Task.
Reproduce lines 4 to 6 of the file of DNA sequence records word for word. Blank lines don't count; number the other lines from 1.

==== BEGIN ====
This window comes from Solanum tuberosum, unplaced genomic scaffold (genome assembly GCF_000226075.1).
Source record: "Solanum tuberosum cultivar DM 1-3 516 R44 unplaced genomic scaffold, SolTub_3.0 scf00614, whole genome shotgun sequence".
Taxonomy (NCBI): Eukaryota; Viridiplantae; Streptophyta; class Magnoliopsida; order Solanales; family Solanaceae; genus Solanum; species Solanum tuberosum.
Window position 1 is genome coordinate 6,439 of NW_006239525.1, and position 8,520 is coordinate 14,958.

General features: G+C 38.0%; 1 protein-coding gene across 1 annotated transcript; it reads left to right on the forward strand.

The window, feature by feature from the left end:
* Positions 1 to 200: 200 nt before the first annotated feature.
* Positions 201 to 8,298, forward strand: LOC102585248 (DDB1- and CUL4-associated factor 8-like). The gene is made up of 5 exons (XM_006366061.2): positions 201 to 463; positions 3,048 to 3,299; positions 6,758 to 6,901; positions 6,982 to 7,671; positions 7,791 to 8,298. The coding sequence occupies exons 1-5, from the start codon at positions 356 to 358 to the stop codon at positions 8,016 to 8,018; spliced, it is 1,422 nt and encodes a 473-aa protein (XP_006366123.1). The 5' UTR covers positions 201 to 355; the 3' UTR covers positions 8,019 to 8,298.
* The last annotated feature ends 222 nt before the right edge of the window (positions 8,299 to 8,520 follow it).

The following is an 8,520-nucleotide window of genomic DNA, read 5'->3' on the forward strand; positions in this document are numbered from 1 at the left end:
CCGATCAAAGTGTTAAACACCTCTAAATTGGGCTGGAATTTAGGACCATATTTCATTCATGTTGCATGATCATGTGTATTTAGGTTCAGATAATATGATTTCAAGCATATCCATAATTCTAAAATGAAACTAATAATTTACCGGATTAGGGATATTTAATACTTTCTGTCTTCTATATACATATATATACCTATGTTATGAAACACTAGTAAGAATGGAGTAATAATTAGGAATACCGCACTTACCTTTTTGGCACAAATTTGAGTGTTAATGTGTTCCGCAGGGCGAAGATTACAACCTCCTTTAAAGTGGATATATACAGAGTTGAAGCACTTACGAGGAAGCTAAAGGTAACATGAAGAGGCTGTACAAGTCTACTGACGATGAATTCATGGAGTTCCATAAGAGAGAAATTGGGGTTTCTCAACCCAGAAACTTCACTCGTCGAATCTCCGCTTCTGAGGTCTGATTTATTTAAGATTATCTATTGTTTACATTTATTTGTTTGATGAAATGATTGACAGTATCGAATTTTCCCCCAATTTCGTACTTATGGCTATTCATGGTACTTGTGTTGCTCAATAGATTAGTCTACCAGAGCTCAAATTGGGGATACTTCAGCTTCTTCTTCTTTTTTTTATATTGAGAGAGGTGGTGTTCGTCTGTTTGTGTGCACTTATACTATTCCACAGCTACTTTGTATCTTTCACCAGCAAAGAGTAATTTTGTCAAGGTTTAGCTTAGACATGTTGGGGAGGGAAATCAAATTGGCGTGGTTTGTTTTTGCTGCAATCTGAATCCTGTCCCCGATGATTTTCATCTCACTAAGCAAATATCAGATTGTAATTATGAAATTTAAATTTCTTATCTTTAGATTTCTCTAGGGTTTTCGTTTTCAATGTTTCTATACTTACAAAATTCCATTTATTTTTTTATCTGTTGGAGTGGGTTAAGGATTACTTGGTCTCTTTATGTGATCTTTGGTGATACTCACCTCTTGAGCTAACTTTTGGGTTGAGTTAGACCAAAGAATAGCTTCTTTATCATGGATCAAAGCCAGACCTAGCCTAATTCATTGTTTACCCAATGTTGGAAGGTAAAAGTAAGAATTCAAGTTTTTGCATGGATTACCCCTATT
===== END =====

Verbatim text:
Window position 1 is genome coordinate 6,439 of NW_006239525.1, and position 8,520 is coordinate 14,958.

General features: G+C 38.0%; 1 protein-coding gene across 1 annotated transcript; it reads left to right on the forward strand.

The window, feature by feature from the left end: